On the occasion of World AIDS day, it is worth taking a harder look at how the pandemic affects natural resource management. The numerous negative links were just under discussion in Bangkok at the IUCN World Conservation Congress that ended late last month. The U.S.-based African Biodiversity Collaborative Group prepared some valuable reference materials for the megaconference. ABCG claims the key impacts of the HIV/AIDS pandemic on natural resource management are:

  • overuse of natural resources including medicinal plants, timber for coffins, and wildlife for food;
  • changes in land use as agricultural practices change with falling capacity for heavy labor;
  • changes in access to resources and land especially when widows and orphans cannot inherit land;
  • loss of traditional knowledge of sustainable land and resource management practices;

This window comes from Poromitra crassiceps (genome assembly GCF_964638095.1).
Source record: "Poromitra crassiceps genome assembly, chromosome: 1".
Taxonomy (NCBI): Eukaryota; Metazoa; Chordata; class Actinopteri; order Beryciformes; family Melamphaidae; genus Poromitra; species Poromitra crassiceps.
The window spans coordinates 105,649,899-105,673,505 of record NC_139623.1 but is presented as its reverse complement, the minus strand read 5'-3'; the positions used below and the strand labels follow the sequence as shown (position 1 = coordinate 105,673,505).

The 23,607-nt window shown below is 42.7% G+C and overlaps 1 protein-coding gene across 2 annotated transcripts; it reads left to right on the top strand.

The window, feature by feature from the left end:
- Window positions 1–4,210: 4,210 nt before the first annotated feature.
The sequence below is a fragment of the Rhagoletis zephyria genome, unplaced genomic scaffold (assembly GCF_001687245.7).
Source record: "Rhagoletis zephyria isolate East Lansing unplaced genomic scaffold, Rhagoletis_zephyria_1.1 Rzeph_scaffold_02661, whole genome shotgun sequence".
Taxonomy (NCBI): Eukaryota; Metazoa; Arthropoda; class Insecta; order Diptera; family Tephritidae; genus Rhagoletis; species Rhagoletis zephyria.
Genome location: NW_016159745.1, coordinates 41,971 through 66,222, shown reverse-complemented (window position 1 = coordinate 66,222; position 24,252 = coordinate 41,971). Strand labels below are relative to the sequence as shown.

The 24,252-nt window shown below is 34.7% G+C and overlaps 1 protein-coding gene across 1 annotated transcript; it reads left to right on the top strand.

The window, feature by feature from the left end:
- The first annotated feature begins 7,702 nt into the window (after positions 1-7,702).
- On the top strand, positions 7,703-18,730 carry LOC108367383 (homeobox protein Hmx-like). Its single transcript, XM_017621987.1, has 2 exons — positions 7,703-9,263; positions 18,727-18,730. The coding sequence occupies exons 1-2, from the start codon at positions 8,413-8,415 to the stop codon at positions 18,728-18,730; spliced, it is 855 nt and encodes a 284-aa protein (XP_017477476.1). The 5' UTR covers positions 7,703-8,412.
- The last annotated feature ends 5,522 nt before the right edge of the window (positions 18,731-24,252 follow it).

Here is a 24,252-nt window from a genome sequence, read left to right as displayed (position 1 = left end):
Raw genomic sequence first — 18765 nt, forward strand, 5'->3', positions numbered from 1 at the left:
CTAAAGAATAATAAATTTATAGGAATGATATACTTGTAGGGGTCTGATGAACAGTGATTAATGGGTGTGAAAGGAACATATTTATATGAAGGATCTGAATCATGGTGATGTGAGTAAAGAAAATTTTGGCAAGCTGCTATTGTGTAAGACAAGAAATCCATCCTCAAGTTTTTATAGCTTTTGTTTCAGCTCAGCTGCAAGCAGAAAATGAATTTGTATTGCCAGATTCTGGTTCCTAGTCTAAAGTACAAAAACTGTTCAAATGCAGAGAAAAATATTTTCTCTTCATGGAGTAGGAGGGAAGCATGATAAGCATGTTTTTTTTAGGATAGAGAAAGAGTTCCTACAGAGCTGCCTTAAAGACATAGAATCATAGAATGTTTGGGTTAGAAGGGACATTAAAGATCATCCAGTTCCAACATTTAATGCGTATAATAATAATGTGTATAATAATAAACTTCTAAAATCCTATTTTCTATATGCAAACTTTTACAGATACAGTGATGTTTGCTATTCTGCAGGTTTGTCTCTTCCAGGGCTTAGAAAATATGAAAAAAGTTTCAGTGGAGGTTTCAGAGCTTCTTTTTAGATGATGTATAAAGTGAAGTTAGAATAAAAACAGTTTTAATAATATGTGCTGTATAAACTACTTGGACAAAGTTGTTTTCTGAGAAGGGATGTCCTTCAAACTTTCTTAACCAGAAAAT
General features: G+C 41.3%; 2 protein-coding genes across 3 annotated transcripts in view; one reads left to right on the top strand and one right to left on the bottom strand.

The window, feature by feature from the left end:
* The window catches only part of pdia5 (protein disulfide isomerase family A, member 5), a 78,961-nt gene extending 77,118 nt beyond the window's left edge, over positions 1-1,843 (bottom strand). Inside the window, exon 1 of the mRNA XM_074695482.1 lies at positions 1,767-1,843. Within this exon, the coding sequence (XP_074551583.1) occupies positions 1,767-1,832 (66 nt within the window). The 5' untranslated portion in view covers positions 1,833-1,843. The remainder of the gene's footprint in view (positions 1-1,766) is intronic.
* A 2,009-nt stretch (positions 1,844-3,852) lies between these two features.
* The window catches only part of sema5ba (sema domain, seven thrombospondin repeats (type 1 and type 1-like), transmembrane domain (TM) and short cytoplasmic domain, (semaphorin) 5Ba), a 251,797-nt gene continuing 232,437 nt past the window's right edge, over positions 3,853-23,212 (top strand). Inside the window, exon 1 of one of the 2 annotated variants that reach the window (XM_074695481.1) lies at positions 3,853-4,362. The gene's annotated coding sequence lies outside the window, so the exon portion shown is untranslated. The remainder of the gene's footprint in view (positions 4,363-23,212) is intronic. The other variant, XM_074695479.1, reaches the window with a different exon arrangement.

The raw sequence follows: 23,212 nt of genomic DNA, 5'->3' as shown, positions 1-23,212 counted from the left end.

• loss of human capacity for natural resource management in government, non-government organizations, academic institutions; communities, donor organizations, and private sector;
  • increased vulnerability of community-based natural resource management programs as communities lose leadership and capacity, and HIV/AIDS issues take priority; and
  • diversion of conservation funds for HIV/AIDS related costs.

Recognizing these conservation impacts is a must. But there is some danger a list like this one comes across as insensitive toward the staggering human toll of the disease. As we seek to understand the costs of AIDS in multiple sectors — environment, agriculture, the wider economy — it is imperative that conservationists not lose sight of the catastrophic human toll. Otherwise they risk sounding like they value pandas more than people.